Eskild Petersen: We are working on courses, other publications and organizing sessions on this topic on the European Congress on Clinical Microbiology and Infectious Diseases, ECCMID, and many other initiatives all over the world. These are major challenges. We’re running out of antibiotics. We have multi-resistant bugs in the hospital. It will be a challenge because of the increasing population density increases the risk of transmission. It’s going to be important for there to be more focus on emerging infections by clinicians on the front lines and our focus for now is to raise awareness on these issues.

Atlas: What can members of the general public do to make a difference?

Eskild Petersen: One of the things you can do is to wash your hands. But perhaps most importantly: get your vaccinations. Many people are afraid of childhood vaccines. As a result, measles is an emerging infectious disease. Thirty years ago we didn’t have to worry about it, but we do today because some people fear vaccines. Another thing you can do is: don’t run to the family physician for antibiotics every time your child gets sick. Oftentimes, these will be viral infections and you will not need antibiotics.

Related Resources:

About Clinical Microbiology and Infection

Clinical Microbiology and Infection (CMI) is a monthly publication in English of the European Society of Clinical Microbiology and Infectious Diseases and publishes peer-reviewed papers that present basic and applied research relevant to therapy and diagnostics in the fields of microbiology, infectious diseases, virology, parasitology, immunology and epidemiology.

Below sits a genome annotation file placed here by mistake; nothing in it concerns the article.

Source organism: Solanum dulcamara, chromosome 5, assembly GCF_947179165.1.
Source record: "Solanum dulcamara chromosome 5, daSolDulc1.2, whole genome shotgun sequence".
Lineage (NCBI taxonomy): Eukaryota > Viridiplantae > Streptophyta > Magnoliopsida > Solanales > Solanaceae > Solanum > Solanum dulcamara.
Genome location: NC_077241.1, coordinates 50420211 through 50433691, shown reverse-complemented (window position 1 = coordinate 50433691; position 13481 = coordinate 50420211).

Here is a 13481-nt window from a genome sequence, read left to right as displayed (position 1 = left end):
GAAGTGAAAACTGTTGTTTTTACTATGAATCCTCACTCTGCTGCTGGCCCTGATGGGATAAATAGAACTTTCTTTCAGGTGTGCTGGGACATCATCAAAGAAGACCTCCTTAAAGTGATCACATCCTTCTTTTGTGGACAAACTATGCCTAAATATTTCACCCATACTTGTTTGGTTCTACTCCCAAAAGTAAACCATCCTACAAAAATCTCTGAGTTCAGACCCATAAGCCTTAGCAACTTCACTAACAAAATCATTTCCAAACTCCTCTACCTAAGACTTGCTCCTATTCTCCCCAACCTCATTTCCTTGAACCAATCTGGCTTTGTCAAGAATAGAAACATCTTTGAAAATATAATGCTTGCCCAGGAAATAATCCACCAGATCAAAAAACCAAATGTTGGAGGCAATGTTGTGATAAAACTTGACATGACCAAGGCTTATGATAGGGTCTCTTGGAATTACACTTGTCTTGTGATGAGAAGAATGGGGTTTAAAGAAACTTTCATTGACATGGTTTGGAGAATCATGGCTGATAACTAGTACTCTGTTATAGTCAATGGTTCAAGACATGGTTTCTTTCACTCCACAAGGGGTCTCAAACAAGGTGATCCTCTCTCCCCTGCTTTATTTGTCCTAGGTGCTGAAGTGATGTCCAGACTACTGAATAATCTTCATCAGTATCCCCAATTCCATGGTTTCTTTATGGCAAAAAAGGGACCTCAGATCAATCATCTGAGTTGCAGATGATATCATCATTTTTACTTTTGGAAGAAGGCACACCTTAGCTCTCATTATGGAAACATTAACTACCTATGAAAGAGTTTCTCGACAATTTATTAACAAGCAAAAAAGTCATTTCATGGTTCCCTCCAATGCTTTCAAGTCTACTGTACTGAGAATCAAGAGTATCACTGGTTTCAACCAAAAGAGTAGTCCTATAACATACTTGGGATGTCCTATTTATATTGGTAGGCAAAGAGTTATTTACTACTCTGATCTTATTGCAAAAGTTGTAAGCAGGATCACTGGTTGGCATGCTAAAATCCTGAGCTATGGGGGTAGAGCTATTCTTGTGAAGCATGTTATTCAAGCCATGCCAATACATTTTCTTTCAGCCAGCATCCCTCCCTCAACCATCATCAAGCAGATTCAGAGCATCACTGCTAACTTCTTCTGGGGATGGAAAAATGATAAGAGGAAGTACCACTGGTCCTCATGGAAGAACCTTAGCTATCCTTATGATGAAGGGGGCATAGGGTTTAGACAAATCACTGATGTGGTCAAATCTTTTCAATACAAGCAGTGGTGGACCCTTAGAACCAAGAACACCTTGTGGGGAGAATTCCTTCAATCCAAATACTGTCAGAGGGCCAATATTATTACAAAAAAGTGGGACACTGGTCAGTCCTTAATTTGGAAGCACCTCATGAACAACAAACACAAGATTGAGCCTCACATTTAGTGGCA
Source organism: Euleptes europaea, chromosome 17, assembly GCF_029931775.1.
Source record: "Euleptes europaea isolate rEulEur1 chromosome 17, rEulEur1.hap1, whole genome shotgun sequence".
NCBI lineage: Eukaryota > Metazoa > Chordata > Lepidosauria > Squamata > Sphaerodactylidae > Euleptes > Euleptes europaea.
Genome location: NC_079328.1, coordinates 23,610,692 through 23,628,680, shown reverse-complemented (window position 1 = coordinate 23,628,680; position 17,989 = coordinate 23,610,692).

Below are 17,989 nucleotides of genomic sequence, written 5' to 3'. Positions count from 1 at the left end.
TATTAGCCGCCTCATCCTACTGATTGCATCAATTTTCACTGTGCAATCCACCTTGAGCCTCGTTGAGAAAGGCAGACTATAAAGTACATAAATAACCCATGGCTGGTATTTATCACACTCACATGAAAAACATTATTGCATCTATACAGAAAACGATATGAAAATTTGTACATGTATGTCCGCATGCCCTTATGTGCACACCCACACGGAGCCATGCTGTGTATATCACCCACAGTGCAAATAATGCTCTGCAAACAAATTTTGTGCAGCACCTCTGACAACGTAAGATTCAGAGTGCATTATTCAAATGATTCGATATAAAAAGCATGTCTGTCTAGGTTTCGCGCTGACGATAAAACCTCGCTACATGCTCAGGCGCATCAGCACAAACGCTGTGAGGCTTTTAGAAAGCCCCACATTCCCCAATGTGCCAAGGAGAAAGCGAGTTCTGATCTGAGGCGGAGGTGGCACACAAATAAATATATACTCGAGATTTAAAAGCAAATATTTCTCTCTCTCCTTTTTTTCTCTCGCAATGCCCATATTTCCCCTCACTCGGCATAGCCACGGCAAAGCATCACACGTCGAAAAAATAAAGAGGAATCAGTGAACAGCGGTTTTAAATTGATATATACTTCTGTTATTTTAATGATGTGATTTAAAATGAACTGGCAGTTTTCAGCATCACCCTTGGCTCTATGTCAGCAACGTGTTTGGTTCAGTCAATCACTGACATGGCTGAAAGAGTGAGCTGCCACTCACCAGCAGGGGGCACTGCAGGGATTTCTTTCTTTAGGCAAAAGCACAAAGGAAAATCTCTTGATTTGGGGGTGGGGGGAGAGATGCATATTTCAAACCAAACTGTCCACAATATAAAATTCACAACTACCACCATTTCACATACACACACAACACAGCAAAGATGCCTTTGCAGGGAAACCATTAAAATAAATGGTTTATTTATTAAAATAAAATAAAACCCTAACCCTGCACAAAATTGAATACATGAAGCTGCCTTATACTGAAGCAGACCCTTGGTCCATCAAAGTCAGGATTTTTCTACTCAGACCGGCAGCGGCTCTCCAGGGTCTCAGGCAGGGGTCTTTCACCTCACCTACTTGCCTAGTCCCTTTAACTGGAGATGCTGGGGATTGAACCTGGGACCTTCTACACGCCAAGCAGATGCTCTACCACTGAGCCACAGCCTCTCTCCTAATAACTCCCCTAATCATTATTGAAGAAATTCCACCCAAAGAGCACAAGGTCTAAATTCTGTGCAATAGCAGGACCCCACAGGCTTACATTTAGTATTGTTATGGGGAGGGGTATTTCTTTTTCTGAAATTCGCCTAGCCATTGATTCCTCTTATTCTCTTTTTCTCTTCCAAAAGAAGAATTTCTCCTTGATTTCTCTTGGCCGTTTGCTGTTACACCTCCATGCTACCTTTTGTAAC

Elsevier Atlas

Science impacts everyone's world. With over 2,500 journals publishing articles from across science, technology and health, our mission is to share some of the stories that matter. Each month Atlas showcases research that could significantly impact people's lives around the world or has already done so. We hope that bringing wider attention to this research will go some way to ensuring its successful implementation.

With so many worthy articles published the tough job of selecting a single article to be awarded "The Atlas" each month comes down to an Advisory Board. The winning research is presented alongside interviews, expert opinions, multimedia and much more on the Atlas website.

We aim to showcase some of the articles that can make a real difference and hope you'll find this to be a valuable resource.


Written by

Kendall Morgan, PhD

Written by

Kendall Morgan, PhD

Kendall Morgan, PhD, is a scientist turned science writer via the Science Communication Program at the University of California, Santa Cruz. Her work has been featured in publications including Big Science Media's Genome, Cancer Today, The Scientist, Science News, Science Now, and by organizations including Addgene and the Life Sciences Foundation. She lives in Durham, NC.


comments powered by Disqus